See how virtual therapy uses video games helps patients recover from strokes, surgery and other health conditions.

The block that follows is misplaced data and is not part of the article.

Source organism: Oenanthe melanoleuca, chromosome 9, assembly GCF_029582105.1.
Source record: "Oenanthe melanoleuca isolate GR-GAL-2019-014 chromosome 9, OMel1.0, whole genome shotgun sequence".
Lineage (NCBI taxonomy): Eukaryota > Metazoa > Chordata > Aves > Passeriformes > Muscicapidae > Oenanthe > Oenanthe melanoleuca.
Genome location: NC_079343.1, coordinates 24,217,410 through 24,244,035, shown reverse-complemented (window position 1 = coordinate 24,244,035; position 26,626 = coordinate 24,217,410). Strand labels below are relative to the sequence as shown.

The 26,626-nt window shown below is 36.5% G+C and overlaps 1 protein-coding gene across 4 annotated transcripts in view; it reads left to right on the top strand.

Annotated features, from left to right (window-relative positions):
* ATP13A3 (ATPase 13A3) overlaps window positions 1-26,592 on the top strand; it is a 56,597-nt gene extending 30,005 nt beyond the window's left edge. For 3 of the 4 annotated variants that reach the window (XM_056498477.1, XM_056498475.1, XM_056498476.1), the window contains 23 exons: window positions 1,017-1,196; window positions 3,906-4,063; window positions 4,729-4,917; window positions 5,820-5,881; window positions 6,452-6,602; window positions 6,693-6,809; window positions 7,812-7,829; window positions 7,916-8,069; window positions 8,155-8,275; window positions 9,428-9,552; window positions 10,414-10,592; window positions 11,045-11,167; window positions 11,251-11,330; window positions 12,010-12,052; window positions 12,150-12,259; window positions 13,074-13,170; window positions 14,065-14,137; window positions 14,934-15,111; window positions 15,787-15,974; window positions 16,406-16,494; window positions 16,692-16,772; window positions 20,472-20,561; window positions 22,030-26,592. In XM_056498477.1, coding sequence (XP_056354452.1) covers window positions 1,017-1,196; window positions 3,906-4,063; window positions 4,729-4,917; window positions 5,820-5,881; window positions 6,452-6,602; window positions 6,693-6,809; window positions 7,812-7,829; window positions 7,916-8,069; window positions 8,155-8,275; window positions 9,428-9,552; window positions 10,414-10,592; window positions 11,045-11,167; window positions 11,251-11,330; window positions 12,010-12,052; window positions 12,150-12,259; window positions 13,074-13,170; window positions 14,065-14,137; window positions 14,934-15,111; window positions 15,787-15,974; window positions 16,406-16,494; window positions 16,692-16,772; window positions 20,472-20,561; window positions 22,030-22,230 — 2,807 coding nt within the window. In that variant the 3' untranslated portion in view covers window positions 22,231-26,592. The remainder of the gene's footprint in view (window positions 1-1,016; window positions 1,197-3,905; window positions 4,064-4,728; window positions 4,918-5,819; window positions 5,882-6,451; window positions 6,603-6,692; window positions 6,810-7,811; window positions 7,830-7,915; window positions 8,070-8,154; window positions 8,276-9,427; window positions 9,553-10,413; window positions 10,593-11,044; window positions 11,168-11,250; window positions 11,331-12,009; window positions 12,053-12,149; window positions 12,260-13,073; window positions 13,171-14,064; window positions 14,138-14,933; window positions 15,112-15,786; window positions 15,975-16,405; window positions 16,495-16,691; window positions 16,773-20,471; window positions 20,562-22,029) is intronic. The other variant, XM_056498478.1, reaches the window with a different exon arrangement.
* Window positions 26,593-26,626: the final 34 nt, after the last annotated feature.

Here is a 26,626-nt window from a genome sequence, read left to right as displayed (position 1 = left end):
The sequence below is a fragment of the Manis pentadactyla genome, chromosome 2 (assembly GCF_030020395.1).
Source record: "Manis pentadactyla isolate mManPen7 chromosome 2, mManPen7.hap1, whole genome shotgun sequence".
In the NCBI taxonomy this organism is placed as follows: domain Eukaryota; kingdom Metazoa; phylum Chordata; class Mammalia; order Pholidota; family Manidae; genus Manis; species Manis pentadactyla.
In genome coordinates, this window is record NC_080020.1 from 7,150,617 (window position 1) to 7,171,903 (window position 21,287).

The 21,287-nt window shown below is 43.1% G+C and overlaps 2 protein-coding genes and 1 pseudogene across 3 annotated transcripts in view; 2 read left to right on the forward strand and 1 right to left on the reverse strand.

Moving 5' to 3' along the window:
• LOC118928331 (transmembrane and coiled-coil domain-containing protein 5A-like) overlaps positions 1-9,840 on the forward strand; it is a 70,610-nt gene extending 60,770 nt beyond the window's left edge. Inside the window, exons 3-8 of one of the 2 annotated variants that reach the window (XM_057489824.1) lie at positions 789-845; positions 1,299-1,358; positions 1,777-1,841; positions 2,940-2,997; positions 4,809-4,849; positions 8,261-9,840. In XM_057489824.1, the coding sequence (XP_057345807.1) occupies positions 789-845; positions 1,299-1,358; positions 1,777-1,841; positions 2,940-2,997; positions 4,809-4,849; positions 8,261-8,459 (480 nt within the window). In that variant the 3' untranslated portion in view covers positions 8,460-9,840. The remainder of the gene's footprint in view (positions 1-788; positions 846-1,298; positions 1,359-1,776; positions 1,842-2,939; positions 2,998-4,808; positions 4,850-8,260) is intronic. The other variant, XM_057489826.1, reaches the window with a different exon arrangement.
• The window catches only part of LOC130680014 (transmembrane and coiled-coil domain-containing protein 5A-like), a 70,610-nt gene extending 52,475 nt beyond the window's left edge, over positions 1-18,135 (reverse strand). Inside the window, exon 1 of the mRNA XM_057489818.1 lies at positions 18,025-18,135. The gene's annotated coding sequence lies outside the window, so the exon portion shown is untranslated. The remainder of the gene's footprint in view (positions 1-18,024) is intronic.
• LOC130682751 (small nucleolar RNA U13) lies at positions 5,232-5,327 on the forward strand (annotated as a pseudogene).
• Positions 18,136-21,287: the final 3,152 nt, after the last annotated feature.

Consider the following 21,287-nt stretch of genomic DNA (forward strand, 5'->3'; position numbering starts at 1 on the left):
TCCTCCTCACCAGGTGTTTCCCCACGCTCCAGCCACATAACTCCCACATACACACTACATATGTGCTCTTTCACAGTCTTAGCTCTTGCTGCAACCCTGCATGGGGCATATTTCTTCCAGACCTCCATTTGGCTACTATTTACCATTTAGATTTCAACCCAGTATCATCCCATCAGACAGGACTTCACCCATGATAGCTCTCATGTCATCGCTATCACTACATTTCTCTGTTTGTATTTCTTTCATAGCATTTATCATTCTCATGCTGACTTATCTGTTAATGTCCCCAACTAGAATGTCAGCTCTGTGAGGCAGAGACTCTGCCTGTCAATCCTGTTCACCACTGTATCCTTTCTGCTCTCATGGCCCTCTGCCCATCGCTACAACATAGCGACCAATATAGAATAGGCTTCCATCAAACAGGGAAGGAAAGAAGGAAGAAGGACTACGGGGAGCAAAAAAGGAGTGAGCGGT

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Virtual Games for Stroke Recovery Male: So did you know you can heal your body virtually? That’s exactly what they're doing at Beth Abraham Family of Health Services Center in Brooklyn, New York. Take a look. Dennis: I'm Dennis. Patricia: I'm Patricia. Johnny: My name is Johnny Smith. Dennis: I'm 80 years old. Patricia: I'm 54 years old. Johnny: And I'm 56 years old. Dennis: I had spinal stenosis. Patricia: Knee replacement surgery. Johnny: I had a stroke. Dennis: And I'm in rehab. Patricia: Rehab. Johnny: Rehab. Dennis: But this is -- Patricia: Different. Johnny: Different. Dennis: Different. Participants: It’s a virtual like playing a video game. Dennis: And we need to the difference. Patricia: Difference. Johnny: Difference. Janet: Virtual therapy is different in the sense of that it has a motivating posture and has fun factor. The patients are able to see themselves on an actual a screen so it gives you visual feedback. Randy: We are going to do the juggler. The balls are going to come down you're going to use your hands to block those. Janet: They're exercising and they don’t even know that they're exercising. Before the patients would probably tell you I don’t feel like continuing, I don’t want to do this anymore. Whereas now they're playing a game they're having fun. Patricia: As soon I got a kick it out driving with the car. Oh, come on. Oh, no. That for some reason I don’t drive. Janet: The therapist is actually able to use it as an assessment tool. It will give you lean velocity, it will give you rang of motion. Randy: In order to engage the patient they need to be able to see themselves. And because there is a mirror therapy part of this just that. The patient will be able to self collect. Johnny: I was skeptical at first, because I couldn’t see how that could help me. But you got to concentrate you got to connect the mind to the physical. Randy: It might be virtual, but there is actually reality to it and the reality is that these movements that they are performing now will be the same movement that they will do when they go back to the community and start living their lives. When you think of therapy its function and the first three letters word of function is fun. Johnny: I didn’t know what I was doing by it but I have fun. Dennis: It takes a bit of that idiocy out of it and makes it fun and purposeful. Male: So very cool and these virtual systems you know they're made by --. The companies cofounder Francis McDougal is back stage with Dr. Sears are taking this for a test run welcome to the show and what in the world are you doing Dr. Sears. Female: That is cool. Male: Trying to keep the computer from scoring here Travis. Male: So first what kind of conditions would you use this virtual therapy for? Male: So right now what we’re doing is actually a bit of leaning, this is normally a single person game and so you’d be leaning back and forth, you’ll be titling your way around. He’s doing lot’s of reaching out which is a very common need for stroke patients in particular. We find autistic kids like getting inside this as well, that just the feedback is amazing. We’ve even done fire victims where they’ve had a difficulty with stretching their skin and just had extremely painful procedure but by getting in here they do it longer and with -- they don’t even notice the pain. Male: Yeah, I've noticed you know autistic kids love to see themselves in a mirror and this is kind of has that same effect, yet they're in a different environment and this will really hold their attention and some of your applications have music right. Male: Absolutely. Male: Cool. Male: So how many applications are there now available? Male: Yeah, so there are about 20 applications that come with the system, they do a variety of training there's a several sports including volleyball, there’s a snowboarding and Formula One racing. But we also do some stimulations of real world problem like climbing up a stair that would be good for all cyber patient
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